Talk to someone you supervise who’s perpetually late to work, meetings or events, and you might hear the excuse: I was just trying to get one more thing done, and then I hit __ (fill in the blank with phrases like “traffic on Highway 880” or "snooze").
Of course, “late to work” stories can get more creative, and they often do, according to CFOs in a new Accountemps survey. Have you ever heard this from an accounting or finance professional? “I was stuck in an elevator with a kid that pushed the buttons for all of the floors.” Or, “I got locked in the gas station restroom and had to wait for someone to get me out.”
Jump to the survey slideshow below, if you just can’t wait to read more real-life excuses.
Why does tardiness matter?
When someone is running late, whether it’s late to the office or late on a deadline, it affects not only their work but that of the people around them. Productivity in the workplace suffers, and even commitment to the job can come into question. Whether it comes across as laziness or carelessness, it fosters low employee morale. It can also go so far as to damage your company’s reputation.
Only one in 10 CFOs in the survey said they are OK with workers showing up late if productivity doesn't suffer. Forty-seven percent of respondents said tardiness on occasion isn't a problem unless it becomes a pattern. The rest (43 percent) said they believe workers should arrive on time so others can rely on them during set hours.
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Latecomer personality types
Research suggests that personality traits contribute to chronic lateness. One study found that Type A individuals tended to be more punctual than more laid-back Type Bs, who often underestimate the time it will take to complete a task.
Some psychologists also use labels to describe the types of people who are often late: Rationalizers (who blame outside influences), Absent-Minded Professors (forgetful), Adrenaline Junkies (who try to fit in more than what’s possible) and Rebels (who get an ego boost from keeping others waiting).
The antidote to untimely arrivals
As a manager or employer, you have a leadership opportunity here. You can either live with the annoying workplace behavior of missed deadlines and perpetual lateness, or you can do something about it. Here are three tips for helping your team members get on top of their schedules — and arrive on time.
1. Be an influencer
Bosses can set a good example by showing up at the office early and meeting deadlines. Some of your good habits might include these: Tack on a 15-minute buffer before getting anywhere. Limit distractions and refuse to stretch yourself too thin. Manage your meetings to start and stop on time. If you know you will be late to a meeting or other engagement, notify your team as soon as possible.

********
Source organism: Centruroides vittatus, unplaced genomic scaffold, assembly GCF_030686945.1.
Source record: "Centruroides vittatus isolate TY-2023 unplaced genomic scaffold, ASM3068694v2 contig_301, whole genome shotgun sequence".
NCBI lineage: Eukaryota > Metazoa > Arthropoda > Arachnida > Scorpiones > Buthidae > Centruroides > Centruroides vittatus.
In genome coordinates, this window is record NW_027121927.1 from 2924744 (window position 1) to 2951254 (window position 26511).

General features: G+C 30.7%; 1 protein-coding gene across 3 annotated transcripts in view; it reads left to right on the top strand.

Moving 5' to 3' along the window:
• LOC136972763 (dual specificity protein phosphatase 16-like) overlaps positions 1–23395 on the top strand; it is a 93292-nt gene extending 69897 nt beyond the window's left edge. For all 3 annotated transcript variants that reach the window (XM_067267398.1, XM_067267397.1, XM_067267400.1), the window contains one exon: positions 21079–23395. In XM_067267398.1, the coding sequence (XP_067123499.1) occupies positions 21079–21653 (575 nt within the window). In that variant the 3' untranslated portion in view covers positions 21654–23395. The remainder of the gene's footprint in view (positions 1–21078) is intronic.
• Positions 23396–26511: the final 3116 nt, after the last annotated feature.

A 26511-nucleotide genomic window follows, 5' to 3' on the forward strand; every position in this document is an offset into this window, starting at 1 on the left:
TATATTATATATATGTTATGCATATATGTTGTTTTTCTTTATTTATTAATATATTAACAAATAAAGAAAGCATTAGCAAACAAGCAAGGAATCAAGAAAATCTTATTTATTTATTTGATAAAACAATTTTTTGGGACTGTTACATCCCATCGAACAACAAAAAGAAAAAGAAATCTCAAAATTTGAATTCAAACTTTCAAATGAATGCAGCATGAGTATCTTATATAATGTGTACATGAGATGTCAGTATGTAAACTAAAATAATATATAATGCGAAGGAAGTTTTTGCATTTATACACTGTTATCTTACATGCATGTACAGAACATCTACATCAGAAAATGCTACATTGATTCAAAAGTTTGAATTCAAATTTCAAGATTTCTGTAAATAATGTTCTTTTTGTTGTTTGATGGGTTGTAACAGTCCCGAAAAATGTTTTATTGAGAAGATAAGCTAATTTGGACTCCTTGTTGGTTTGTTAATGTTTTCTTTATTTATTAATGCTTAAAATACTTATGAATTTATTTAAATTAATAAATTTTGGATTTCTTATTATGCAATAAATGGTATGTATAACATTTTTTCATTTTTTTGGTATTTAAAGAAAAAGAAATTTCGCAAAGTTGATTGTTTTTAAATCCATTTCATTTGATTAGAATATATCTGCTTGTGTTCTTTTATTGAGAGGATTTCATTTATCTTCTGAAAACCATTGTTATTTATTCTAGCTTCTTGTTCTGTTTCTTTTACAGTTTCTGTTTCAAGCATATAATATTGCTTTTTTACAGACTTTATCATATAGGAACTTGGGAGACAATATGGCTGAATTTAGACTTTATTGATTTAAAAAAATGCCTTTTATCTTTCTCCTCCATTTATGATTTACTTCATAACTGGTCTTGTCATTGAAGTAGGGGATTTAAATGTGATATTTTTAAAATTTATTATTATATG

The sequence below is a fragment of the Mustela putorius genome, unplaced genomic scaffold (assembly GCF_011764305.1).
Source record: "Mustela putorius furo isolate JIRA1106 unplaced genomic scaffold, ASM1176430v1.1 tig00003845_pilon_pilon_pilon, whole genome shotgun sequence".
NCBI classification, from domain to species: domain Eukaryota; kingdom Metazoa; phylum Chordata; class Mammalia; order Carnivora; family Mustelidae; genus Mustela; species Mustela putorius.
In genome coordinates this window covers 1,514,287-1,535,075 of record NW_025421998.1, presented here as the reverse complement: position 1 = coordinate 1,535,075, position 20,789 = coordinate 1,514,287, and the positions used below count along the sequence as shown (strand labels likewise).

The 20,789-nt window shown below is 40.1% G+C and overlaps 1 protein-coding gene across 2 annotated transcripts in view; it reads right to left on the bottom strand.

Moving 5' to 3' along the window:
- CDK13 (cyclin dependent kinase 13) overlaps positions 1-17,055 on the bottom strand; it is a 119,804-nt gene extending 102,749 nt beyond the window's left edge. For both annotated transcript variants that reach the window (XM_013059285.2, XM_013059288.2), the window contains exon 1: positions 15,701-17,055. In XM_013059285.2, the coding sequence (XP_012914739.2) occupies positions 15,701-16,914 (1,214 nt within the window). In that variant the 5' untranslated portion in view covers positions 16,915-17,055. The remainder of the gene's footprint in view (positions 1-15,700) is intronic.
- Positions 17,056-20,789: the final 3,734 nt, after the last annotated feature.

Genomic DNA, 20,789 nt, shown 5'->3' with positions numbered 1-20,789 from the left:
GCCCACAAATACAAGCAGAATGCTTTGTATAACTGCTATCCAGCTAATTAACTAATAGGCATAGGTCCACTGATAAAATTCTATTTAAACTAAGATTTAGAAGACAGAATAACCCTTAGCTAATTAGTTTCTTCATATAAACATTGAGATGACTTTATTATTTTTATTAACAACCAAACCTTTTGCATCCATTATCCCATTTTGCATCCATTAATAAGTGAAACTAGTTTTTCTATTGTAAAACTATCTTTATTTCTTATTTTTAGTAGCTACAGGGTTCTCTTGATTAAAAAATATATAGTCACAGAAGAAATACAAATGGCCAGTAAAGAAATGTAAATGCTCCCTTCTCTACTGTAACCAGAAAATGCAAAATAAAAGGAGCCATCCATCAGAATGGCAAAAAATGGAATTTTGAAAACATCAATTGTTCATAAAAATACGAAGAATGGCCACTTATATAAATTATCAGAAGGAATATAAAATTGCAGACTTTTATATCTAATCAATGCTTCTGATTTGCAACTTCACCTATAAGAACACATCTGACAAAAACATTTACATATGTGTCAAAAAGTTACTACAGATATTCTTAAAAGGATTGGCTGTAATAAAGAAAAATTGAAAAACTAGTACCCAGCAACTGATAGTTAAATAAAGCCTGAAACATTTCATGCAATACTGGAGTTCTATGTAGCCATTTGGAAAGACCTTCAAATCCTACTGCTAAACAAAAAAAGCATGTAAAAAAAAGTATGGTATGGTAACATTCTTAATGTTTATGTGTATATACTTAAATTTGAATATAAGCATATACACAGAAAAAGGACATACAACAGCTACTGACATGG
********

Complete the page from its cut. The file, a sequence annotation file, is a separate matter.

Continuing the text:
2. Offer flextime
Often, personal commitments are the reason people are late to work. To help staff avoid tardiness, address work-life balance issues. For example, consider implementing remote work arrangements or flexible scheduling. For many people, if they had a schedule that could deviate from the traditional Monday-through-Friday, 9-to-5 work week, they’d rarely be late again.
3. Teach time-management hacks
The techniques of time management are among the best strategies to improve punctuality and efficiency. Offer these tips to your team:
- Log your activities — Conduct an audit of what you do over the course of a week. Categorize each item and look for patterns. Are you giving priority to the right areas, or are there inefficiencies? Productivity trackers like Toggl and RescueTime can help you see where all the time is going.
- Use time-saving technology — The process of reconciling accounts is just one of those time-consuming tasks that can be automated. Consider this: More than half of U.S. companies (58 percent) and nearly two-thirds of Canadian firms (66 percent) rely on manual reconciliation of accounts, according to the latest Benchmarking the Accounting and Finance Function report. Updating your technology could help your staff become more efficient.
- Prioritize your tasks — Think “first things first,” and at the beginning of each day, make a list of what has to be accomplished, breaking down large tasks into actionable steps. Think of it as a small investment that will pay dividends later.
So are you one of those managers who doesn’t pay attention to the clock or to the performance of those your supervise? Are you going to keep collecting excuses like the ones below? Have fun with that!
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